In this view, the challenge and sacrifice of family and love is indeed worth it. For one, both parenthood and marriage are profound experiences of personal growth in which spouses/parents are challenged to grow in virtue through denying their own immediate needs constantly, and overcoming all sorts of challenging situations and tests of their patience. Watching my babies emerge into the world, I felt I encountered the miraculous and obtained a higher purpose. The highest professional success in a workplace, or the autonomy to do whatever I want when I want, still pale in comparison to the overwhelming love and joy gained — despite the very real suffering. The majority of wives I know genuinely love their husbands, love their babies and children, love the easy company of someone who is always there, and love having the love of family in their lives. It is a lot to give up.
But if Chamie is indeed right that many men are hard to live with, perhaps society needs to better articulate the self-giving love of marriage so that both men and women might better strive to live up to it. Perhaps parents need to try to bring up virtuous boys who do not seek the hedonistic lifestyle Chamie himself seems to advocate for women, thus making better husbands. But in my experience at least, while men may never have a women’s eye for detail (I think it’s fair to say that if you compare an all-girls flat or household to an all-boys flat or household you will often encounter differences in the form of small touches of beauty and detail), they are increasingly conscious of doing their fair share of work and childcare.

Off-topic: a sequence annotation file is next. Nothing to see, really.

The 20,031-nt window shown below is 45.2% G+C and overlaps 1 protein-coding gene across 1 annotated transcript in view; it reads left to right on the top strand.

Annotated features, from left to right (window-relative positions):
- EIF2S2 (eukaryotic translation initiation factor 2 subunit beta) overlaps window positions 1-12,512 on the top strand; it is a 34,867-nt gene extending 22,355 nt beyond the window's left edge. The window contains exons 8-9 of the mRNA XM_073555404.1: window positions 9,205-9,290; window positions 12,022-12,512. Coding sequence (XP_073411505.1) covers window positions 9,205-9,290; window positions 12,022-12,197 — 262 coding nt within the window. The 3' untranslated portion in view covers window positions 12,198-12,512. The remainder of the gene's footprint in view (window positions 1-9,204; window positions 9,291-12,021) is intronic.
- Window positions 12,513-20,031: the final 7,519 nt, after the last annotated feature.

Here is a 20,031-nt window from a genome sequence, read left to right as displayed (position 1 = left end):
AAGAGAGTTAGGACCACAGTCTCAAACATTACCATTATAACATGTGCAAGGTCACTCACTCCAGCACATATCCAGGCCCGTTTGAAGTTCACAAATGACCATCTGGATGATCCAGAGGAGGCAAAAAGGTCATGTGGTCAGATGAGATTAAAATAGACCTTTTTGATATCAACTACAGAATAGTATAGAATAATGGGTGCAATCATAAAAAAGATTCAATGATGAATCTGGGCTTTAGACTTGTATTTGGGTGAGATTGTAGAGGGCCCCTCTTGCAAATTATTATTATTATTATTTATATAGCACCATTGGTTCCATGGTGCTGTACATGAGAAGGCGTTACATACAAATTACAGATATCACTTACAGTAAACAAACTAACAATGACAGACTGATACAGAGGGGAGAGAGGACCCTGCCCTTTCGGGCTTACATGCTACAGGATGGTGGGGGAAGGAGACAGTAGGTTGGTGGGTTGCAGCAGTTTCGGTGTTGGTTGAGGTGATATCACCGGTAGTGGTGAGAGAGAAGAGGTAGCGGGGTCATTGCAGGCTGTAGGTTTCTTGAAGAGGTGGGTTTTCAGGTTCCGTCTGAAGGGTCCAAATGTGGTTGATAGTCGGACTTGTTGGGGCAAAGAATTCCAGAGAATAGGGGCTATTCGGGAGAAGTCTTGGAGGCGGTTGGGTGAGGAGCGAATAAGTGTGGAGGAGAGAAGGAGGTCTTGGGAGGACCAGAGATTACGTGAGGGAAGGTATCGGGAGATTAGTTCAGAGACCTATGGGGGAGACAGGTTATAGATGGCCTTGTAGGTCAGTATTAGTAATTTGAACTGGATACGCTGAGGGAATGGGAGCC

Though, over and above men’s apparent unwillingness to contribute very much, Chamie writes that single women are happier “largely because they don’t juggle challenging multiple roles at work and home”. Perhaps, then, society should envision a wider range of options for women than simply remaining single or juggling “multiple roles at work and home”. A more flexible job market is one answer for women who wish (or have) to maintain work, but consider creating a home under their own influence and care to be very important too.
Moreover, being a mother or homemaker should be viewed as a respected and attractive identity in its own right, rather than constantly belittled. If you take Chamie’s individualistic ideal to the extreme, there would be no future of humanity in just one generation, no babies or children at all. His isn’t a view which seems to take stock of the value of parents at all.
The family is fundamental to the life of every society, and it is a fallacy to think that mothers (or stay-at-home dads) aren’t contributing to the economy and fulfilling an important and necessary societal role. They are shaping the future generation who will fill a future workforce and, if brought up properly, hopefully be productive and virtuous.
Yet, parenthood is not a job that can be couched in purely economic or social terms. Parents are charged with the care of people they love, not widgets or nameless office staff, normally on autonomous terms. As Socrates defines the good life, it is certainly the stuff of “wisdom, truth and the greatest improvement of the soul”, as you struggle to be better for love of your children and future generations.
Great art, literature and music is so often about love or sacrifice. Let us not abandon humanity’s great vision of beauty, joy, virtue and sacrificial love, in return for one of individualistic and short-lived pleasure.
Shannon Roberts is co-editor of Demography Is Destiny. This article was originally published at Mercatornet